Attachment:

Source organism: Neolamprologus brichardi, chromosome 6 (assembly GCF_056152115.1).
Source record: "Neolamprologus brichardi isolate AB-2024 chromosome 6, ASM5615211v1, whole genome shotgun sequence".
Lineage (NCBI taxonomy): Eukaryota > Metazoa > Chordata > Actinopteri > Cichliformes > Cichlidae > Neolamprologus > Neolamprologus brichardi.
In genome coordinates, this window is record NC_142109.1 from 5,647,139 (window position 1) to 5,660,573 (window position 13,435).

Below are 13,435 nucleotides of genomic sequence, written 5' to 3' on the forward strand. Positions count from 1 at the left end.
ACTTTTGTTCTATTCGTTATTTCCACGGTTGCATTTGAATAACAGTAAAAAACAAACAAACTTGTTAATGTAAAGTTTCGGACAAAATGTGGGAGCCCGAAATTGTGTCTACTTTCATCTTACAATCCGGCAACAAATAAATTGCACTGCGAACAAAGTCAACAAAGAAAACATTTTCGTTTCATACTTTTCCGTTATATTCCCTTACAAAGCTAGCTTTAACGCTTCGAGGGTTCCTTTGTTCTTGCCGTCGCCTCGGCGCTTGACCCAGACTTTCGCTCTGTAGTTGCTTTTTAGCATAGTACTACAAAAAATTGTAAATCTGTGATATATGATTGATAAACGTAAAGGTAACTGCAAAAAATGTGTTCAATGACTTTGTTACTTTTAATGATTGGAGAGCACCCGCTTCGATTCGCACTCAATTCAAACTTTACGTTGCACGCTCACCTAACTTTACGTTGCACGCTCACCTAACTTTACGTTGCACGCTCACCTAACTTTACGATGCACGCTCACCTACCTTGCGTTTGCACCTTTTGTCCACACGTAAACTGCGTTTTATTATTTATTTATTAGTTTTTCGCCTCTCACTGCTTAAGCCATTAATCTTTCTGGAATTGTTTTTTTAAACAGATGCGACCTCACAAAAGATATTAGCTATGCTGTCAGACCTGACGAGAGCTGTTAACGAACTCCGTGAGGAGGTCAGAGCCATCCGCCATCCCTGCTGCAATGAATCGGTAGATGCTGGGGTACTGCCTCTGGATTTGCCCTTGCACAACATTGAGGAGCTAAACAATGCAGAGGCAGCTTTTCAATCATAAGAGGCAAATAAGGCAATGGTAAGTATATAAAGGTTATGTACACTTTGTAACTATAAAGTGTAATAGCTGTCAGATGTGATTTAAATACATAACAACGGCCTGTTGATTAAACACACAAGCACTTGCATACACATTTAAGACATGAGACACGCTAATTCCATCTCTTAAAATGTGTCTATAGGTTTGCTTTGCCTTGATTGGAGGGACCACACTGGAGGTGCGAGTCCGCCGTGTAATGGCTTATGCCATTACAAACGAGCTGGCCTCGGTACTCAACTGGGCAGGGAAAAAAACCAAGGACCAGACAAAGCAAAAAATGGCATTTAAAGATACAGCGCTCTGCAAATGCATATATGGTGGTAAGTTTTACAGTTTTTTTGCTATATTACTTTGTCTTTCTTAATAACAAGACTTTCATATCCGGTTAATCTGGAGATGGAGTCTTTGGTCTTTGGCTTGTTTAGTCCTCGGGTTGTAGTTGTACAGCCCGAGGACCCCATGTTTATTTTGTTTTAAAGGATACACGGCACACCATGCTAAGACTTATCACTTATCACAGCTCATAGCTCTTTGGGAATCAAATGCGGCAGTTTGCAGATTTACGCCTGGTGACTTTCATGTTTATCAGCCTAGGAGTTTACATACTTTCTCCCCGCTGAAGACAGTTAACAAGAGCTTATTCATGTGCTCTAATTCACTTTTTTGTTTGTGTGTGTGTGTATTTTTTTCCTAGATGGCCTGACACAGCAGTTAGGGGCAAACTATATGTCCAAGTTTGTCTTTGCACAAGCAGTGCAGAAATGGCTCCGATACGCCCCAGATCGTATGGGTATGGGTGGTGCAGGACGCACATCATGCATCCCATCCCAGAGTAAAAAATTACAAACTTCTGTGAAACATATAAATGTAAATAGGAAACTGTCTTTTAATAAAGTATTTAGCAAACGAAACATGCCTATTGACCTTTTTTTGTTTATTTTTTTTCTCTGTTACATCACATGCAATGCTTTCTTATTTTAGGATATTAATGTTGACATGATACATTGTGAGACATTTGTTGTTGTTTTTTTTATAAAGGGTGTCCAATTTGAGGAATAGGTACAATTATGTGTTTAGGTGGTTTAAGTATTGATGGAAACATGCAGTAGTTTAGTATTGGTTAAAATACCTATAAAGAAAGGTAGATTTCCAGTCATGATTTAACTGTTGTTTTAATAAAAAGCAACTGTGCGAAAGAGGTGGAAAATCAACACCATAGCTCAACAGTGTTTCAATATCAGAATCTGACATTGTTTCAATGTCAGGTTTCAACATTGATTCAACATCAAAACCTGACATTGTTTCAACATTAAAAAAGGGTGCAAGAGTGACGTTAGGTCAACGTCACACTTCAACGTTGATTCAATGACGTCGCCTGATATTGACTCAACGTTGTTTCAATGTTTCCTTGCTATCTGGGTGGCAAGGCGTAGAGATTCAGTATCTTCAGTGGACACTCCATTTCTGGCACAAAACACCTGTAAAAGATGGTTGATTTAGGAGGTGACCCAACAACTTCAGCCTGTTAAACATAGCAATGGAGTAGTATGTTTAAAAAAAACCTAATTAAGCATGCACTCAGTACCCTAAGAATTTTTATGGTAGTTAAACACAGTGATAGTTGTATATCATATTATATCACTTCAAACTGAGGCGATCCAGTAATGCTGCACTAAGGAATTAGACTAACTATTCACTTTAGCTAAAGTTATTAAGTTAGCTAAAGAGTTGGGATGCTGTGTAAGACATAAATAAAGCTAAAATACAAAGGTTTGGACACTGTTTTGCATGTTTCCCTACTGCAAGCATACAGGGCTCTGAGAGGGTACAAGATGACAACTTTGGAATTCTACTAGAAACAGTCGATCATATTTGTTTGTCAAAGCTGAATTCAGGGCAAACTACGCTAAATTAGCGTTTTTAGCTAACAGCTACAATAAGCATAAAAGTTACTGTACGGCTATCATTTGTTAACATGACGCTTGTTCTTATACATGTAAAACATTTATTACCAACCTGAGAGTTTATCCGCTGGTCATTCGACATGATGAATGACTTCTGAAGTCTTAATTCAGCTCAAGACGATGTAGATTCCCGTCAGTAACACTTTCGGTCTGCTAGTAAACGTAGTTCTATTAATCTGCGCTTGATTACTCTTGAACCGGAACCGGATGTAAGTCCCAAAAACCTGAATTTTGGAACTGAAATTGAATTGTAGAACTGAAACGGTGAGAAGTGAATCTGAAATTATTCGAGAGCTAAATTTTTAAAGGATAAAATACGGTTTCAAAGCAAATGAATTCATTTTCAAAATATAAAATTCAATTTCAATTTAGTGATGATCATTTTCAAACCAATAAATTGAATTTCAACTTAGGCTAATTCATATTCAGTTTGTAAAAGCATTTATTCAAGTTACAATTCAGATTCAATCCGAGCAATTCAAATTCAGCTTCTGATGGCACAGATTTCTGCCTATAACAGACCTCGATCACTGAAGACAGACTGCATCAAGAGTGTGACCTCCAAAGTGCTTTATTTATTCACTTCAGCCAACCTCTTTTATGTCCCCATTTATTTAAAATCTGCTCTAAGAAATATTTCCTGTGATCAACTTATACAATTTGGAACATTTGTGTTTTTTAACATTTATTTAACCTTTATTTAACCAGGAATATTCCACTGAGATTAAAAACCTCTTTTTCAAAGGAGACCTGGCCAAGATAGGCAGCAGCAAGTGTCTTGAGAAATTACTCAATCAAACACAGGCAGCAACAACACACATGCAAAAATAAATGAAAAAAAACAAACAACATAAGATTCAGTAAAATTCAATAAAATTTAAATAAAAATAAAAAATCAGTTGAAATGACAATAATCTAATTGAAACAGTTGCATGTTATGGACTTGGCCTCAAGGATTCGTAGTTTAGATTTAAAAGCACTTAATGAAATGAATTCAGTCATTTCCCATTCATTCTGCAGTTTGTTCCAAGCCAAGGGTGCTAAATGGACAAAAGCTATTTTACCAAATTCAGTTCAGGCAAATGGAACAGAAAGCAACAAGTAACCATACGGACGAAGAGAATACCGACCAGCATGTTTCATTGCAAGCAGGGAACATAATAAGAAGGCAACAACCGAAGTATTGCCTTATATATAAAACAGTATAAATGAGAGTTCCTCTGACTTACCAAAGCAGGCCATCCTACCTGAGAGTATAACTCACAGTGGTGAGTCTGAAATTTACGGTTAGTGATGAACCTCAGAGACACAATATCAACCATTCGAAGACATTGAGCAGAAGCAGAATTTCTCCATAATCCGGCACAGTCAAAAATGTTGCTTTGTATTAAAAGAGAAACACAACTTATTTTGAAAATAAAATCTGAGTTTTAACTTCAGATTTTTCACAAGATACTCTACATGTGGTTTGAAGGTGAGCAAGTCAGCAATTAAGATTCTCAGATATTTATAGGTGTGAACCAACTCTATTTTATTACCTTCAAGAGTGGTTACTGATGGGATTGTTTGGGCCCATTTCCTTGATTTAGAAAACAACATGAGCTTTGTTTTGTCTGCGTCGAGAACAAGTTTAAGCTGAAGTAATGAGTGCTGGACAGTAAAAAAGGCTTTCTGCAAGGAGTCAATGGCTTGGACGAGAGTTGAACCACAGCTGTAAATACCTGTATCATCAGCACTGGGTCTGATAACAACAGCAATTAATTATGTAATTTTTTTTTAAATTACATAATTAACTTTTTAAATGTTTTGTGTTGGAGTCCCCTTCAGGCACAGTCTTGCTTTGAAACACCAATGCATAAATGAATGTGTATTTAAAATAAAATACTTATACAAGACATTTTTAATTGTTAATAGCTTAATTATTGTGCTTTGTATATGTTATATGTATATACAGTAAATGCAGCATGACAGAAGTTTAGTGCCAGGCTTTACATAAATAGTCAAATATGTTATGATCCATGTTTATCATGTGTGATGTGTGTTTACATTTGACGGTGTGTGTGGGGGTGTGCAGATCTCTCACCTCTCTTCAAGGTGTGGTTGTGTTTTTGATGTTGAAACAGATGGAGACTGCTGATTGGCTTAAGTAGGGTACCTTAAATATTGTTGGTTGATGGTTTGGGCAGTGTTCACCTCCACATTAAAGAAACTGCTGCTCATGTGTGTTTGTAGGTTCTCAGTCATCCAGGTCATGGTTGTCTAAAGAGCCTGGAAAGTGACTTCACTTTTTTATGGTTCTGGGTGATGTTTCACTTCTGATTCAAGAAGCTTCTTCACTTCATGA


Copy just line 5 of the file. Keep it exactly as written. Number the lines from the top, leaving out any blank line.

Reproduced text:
Below are 13,435 nucleotides of genomic sequence, written 5' to 3' on the forward strand. Positions count from 1 at the left end.